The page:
In a decision dated 24th July, 2003, the Conseil de la concurrence imposed sanctions on laboratoires SANDOZ (which has now become NOVARTIS Pharma SA) for abuse of a dominant position, and fined them a sum of 7.8 million Euros.
Laboratoires Sandoz' monopoly in the cyclosporin market
Laboratoires Sandoz manufacture and market amongst others two proprietary medicinal products. These products, Sandimmun® and Néoral®, are both patented and are based on the same active ingredient, cyclosporin. They are prescribed in hospitals in anti-rejection treatment for organ and bone marrow transplants.
At the time of the events in question (between 1994 and 1997), all hospitals obtained these proprietary medicinal products, which were considered to be essential for the treatment of transplant patients.
In 1996, sales of cyclosporin to French hospitals generated a turnover of 400 million Francs for laboratoires Sandoz, which accounted for over half of their total sales (710 million Francs) to hospitals.
The practices sanctioned
From 1994 onwards, laboratoires Sandoz introduced a sales policy intended to increase customer loyalty among hospitals via a system of linked reductions. The abusive practice involved granting reductions on the purchase price of an essential medicinal product, namely cyclosporin, on condition that the hospital also purchased other Sandoz products, even if cheaper alternatives were available from competing companies. The seven products concerned were: Vépeside®, Sandocal®, Miacalcic®, Loxen®, Icaz®, Leponex® and Parlodel®.
The Conseil de la concurrence took the view that laboratoires Sandoz, which held a dominant position in the market for cyclosporin, marketed in France under the brand names Sandimmun® and Néoral® had abused that dominant position in the markets concerned through the sale of the seven aforementioned products.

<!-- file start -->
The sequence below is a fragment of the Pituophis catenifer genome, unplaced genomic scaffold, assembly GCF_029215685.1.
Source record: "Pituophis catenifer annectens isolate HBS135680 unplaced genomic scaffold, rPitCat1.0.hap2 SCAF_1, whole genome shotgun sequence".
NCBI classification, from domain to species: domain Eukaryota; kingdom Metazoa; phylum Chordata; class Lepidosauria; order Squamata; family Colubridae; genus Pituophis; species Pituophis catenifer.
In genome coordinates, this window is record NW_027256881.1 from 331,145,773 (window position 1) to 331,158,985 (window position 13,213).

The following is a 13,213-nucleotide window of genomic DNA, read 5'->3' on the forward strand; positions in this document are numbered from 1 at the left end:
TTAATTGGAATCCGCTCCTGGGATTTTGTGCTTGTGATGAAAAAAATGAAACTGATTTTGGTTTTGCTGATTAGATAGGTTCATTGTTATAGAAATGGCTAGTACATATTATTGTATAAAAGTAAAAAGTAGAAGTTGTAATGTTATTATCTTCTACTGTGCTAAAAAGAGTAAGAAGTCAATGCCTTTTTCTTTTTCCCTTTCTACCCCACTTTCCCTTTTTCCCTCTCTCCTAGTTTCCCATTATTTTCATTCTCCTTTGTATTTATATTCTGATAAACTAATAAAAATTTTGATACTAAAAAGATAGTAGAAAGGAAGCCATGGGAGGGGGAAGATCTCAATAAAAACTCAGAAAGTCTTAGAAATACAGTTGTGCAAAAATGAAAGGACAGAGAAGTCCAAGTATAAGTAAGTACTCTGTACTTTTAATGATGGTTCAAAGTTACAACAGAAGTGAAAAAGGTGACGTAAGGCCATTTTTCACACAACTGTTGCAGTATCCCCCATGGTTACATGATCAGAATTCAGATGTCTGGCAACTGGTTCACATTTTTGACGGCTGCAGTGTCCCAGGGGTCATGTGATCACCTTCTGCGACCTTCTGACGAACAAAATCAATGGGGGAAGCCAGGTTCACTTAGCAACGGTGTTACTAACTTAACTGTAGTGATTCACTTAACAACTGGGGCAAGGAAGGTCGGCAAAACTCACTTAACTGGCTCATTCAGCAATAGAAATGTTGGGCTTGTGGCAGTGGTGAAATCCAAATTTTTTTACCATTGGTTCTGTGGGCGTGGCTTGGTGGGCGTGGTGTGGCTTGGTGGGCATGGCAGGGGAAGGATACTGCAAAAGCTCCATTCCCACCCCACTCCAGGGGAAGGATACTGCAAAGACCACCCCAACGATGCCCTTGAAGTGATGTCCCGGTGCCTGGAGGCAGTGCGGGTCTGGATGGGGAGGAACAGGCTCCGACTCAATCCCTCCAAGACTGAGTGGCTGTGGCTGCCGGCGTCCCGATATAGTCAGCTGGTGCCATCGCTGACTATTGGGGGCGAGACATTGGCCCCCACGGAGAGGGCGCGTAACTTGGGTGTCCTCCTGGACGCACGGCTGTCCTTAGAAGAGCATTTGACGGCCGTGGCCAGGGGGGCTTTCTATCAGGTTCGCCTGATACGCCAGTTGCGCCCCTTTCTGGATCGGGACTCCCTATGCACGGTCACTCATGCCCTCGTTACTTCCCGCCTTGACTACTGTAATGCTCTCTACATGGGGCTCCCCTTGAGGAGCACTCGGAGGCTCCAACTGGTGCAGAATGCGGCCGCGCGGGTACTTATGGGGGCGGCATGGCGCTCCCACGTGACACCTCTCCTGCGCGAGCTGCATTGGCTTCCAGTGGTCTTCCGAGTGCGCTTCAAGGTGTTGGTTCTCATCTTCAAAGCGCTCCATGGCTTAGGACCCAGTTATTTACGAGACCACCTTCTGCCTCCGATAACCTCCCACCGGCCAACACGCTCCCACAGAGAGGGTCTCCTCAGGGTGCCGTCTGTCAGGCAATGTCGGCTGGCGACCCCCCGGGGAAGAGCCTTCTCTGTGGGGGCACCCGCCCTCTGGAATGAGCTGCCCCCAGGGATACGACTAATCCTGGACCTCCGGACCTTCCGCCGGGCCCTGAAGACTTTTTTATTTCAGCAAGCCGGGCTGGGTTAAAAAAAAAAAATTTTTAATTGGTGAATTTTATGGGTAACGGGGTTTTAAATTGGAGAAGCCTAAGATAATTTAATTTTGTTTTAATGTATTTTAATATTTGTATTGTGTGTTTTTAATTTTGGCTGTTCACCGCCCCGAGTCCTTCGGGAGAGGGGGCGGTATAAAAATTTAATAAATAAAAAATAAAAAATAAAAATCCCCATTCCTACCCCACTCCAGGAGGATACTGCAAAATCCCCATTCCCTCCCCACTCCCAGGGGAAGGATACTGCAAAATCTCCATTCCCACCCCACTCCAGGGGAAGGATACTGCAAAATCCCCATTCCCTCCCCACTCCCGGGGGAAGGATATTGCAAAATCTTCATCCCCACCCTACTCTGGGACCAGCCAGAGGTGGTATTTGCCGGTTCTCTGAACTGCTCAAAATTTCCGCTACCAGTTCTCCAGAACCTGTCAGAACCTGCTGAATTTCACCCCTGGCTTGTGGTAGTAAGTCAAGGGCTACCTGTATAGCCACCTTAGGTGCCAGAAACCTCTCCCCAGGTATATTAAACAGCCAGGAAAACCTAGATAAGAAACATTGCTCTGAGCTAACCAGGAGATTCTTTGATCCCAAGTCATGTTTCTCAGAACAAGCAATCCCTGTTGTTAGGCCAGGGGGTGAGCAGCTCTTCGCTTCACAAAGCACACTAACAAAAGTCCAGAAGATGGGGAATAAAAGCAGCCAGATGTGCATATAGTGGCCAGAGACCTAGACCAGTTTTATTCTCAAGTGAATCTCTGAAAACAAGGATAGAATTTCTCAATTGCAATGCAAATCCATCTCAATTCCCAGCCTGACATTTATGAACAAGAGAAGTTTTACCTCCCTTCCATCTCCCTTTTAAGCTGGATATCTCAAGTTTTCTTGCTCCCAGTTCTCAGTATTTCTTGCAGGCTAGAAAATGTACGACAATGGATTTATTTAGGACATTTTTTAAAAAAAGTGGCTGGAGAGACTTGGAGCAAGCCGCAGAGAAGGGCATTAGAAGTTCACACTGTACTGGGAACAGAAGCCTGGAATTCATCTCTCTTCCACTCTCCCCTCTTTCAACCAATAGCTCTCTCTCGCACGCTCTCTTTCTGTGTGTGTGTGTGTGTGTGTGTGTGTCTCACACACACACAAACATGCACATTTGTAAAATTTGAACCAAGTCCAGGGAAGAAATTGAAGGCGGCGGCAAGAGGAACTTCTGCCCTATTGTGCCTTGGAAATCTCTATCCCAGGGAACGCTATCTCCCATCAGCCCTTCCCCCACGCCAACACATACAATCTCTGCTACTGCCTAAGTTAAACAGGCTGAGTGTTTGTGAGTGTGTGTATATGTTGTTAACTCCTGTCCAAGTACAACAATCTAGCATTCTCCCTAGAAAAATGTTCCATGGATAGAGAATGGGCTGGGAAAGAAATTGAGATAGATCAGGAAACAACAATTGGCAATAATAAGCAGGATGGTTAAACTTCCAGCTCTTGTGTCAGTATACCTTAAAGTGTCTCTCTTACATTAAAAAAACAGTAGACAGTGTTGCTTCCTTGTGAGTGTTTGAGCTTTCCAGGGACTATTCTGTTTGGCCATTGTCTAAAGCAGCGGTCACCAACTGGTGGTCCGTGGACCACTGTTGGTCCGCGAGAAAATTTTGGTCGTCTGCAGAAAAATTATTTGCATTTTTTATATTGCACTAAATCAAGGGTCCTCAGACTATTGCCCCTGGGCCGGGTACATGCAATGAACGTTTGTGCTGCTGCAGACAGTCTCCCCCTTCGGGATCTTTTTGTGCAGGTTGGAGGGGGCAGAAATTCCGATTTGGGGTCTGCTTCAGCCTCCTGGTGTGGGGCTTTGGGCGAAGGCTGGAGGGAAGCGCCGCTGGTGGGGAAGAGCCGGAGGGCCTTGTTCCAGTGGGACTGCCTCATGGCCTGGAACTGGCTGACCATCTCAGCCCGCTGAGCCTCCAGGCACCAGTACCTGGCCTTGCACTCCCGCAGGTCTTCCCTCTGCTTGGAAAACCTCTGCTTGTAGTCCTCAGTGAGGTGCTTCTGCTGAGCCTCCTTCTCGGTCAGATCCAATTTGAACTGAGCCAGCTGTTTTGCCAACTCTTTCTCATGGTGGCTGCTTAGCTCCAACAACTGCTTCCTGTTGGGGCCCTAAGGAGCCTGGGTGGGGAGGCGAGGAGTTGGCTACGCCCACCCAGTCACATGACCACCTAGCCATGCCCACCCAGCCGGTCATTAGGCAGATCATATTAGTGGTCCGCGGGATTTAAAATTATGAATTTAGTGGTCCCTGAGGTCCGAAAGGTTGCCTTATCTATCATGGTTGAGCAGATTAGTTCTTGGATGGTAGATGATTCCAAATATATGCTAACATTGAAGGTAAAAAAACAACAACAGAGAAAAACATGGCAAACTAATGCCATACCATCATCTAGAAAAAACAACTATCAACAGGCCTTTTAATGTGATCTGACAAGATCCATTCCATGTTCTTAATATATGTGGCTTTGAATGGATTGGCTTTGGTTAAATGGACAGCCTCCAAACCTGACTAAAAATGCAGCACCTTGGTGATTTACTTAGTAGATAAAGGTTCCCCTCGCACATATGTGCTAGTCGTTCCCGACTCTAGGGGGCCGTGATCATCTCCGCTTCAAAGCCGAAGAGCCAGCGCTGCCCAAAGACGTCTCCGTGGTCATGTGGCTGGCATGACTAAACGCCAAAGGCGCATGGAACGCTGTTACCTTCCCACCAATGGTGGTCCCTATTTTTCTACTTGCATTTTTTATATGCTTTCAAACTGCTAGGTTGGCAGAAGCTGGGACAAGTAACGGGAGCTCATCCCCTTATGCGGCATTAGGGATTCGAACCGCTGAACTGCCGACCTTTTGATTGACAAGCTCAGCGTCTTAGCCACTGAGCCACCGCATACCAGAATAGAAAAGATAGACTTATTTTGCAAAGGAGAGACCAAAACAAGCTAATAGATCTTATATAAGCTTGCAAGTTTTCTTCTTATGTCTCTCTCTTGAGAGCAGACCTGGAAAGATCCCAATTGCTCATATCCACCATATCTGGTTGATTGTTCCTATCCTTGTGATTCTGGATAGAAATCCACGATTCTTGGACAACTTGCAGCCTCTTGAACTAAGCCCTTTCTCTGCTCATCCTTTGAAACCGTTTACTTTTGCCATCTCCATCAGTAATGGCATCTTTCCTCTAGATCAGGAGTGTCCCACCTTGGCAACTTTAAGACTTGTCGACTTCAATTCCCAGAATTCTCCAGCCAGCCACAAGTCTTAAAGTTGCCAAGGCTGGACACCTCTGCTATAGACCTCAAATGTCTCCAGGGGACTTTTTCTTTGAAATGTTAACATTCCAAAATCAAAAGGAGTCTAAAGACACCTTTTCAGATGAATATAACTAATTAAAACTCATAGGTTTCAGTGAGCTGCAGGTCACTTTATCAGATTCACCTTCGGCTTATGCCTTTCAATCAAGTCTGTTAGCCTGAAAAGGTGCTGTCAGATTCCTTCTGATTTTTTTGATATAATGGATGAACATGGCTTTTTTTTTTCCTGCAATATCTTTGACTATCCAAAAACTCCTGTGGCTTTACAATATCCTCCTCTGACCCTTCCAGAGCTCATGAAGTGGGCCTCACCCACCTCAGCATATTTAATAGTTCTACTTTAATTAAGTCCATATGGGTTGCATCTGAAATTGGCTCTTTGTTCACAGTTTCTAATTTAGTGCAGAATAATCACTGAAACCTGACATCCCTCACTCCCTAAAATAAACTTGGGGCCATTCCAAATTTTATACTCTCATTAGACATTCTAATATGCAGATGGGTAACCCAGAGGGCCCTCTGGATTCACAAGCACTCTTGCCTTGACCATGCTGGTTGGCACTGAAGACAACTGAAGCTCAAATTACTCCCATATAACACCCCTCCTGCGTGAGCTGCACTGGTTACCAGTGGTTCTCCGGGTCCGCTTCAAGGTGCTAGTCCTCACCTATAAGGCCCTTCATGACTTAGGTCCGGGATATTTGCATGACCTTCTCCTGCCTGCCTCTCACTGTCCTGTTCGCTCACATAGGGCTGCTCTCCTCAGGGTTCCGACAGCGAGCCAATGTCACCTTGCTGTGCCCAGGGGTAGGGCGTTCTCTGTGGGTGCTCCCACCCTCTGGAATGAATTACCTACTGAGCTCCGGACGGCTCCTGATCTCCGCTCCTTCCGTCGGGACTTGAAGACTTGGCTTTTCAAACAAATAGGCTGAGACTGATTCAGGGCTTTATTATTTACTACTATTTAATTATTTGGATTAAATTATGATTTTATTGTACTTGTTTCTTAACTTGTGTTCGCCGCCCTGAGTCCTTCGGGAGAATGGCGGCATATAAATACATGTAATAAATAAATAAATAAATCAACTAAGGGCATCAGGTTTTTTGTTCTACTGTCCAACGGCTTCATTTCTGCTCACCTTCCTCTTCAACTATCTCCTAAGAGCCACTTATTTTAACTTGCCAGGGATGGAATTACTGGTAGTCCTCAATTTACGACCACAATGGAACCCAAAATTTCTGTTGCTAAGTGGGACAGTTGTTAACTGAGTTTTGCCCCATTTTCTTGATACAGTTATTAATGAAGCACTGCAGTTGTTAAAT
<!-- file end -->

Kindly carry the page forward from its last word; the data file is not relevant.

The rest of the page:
As a result of this practice, Sandoz's competitors were eliminated on twenty-four occasions, in calls for tender issued by eight different hospitals. The hospitals in question were in Besançon, Caen, Clermont-Ferrand, Lille, Montpellier, Saint-Etienne, Toulouse and Tours.
Seriousness of the practices and damage to the economy
When judging the seriousness of these practices, it is important to take account of the fact that they were carried out by a company with a monopoly in a particularly large market. At the time of the events in question, cyclosporin was indeed an innovative and essential medicinal product, since it led to a significant rise in the number of transplants performed during the period concerned.
In this light, it is serious that laboratoires Sandoz abused their position of strength in relation to hospital pharmaceuticals purchasers, by taking advantage of their market monopoly in order to artificially impose their other medicinal products, despite the availability of competing products.
The seriousness of the damage caused to the economy lies in the fact that at the time, cyclosporin was the product that accounted for the highest expenditure in hospital budgets. In addition, increases in the price of cyclosporin introduced during the period in question significantly exceeded the reductions granted. Finally, the markets for seven other medicinal products were also affected, and the practices took place over a period of three years.
Moreover, it is worth noting that the medicinal products that Sandoz attempted to force out included generic products available at prices substantially lower than those of original products.
> Decision n° 03-D-35 dated 24th July, 2003, relative to practices implemented by laboratoires Sandoz (which became Novartis Pharma SA in 1997) in the market for certain medicinal products intended for hospitals
> See decision of the Paris Court of Appeal (30th March 2004)
> See decision of the Cour de cassation (Supreme Court of Appeals) - 28th June 2005